Development in Montgomery is only going to continue. New businesses are opening each month, new events in the works all the time, and almost 2,500 new residents coming to the city each year. According to Fitzgerald Museum Director Thompson, “Montgomery could soon top Birmingham for the most populous city in the state.
Lit fans may also want to take a drive by Zelda’s old high school, Baldwin Magnet on McDonough Street, said to be haunted by her ghost, or travel down Zelda Road. And with “The Great Gatsby” movie coming out this summer, the city is planning specials tours and events to coincide with the new film version of F. Scott Fitzgerald’s classic.
What would the first couple of the Jazz Age think of Montgomery today? Thompson has the answer.
“At the beginning of the 1930s, Montgomery was the sort of place where two world-renowned characters, namely Scott and Zelda Fitzgerald, could hope to disappear from their notorious fame,” he says. “In fact, that’s why they came here in 1931. It was quiet. Today, the same cannot be said. Tourism is booming, downtown is flourishing and, now, if two 30-something international celebrities came home to roost, they would have much more difficultly escaping notice. But Zelda, if she lived today, would probably be happy for her hometown’s success. Indeed, it was largely due to Montgomery’s seemingly eternal torpidity that she, at 19 years, rushed off to New York to marry young F. Scott in the first place.”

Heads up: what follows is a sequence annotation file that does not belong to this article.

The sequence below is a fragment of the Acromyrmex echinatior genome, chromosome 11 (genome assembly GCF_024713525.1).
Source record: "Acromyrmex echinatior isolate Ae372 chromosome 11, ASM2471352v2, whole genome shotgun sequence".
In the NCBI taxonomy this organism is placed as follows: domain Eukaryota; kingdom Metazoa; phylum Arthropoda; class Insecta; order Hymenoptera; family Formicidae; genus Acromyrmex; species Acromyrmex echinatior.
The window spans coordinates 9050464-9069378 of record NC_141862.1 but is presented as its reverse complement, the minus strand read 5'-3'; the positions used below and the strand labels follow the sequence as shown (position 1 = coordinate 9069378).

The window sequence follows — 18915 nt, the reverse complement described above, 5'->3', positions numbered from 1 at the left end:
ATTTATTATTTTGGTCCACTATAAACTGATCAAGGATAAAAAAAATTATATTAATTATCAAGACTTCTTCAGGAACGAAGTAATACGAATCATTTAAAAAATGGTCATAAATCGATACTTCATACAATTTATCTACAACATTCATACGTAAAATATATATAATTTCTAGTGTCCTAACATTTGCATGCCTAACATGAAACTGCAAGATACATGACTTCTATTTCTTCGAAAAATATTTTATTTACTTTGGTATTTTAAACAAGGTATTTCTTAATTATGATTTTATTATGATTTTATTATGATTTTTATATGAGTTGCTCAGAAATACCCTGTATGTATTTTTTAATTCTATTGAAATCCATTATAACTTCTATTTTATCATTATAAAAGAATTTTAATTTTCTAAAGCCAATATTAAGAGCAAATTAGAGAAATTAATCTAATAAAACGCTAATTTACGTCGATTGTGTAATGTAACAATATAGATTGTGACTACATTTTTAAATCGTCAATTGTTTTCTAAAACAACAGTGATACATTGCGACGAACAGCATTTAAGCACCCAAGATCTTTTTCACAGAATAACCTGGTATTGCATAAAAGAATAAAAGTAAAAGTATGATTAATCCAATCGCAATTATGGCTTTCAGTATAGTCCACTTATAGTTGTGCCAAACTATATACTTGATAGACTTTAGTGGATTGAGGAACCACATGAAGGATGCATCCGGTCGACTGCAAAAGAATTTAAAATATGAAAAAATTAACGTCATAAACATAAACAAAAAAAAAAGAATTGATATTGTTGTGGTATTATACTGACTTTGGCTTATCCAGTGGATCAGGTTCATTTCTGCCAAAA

If You Go
The trolley runs from 9 a.m.-4 p.m. Monday-Friday and Saturdays from 9 a.m.-3 p.m. Catch it every hour on hour in front of Union Station.
Click here to see the Harriott II Riverboat schedule.
Check-in at The Renaissance is 4 p.m., and checkout is 11 a.m. On-site parking is $12 a day.
Montgomery Events Calendar
January 25-May 18 – “Macbeth” at Alabama Shakespeare Festival
February 6 – “Beauty and the Beast” at the Montgomery Performing Arts Center
February 21, March 21 and April 18 – Southern Circuit Tour of Independent Filmmakers at the Capri Theatre
February 27-March 3 – Canvases, a two-day art and film festival celebrating F. Scott and Zelda Fitzgerald
March 8-May 18 – “To Kill a Mockingbird” at Alabama Shakespeare Festival
March 23 – Festival of Fiber Arts at Old Alabama Town
March 28-May 9 – “Twelfth Night” at Alabama Shakespeare Festival
March 31 – Organic plant sale at the Downtown Farm
April 4 – Biscuits opening day
April 13 – Free summer concerts start at the Riverwalk Amphitheatre
May 18 – River Walk Wine Festival
Photo Credits: Riverboat, Riverwalk Amphitheatre, Railyard burger, Central interior, bouillabaisse at True, Chef Wesley True and outdoor dining in Old Cloverdale courtesy of Montgomery Area Chamber of Commerce Convention & Visitor Bureau; riverfront by Deep South; Renaissance hotel room courtesy of Renaissance Hotel & Spa; Court Square fountain, bust of Rosa Parks, Hampstead farm and Fitzgerald Museum by Deep South.
Thanks to Tiffany Bell and Matter Creative Studio for hosting us in Montgomery and giving us the full tour last summer!
Download the Deep South Literary Trail App to find out more about the Court Square fountain, Alabama Shakespeare Festival, F. Scott and Zelda Fitzgerald Museum and Zelda’s former high school.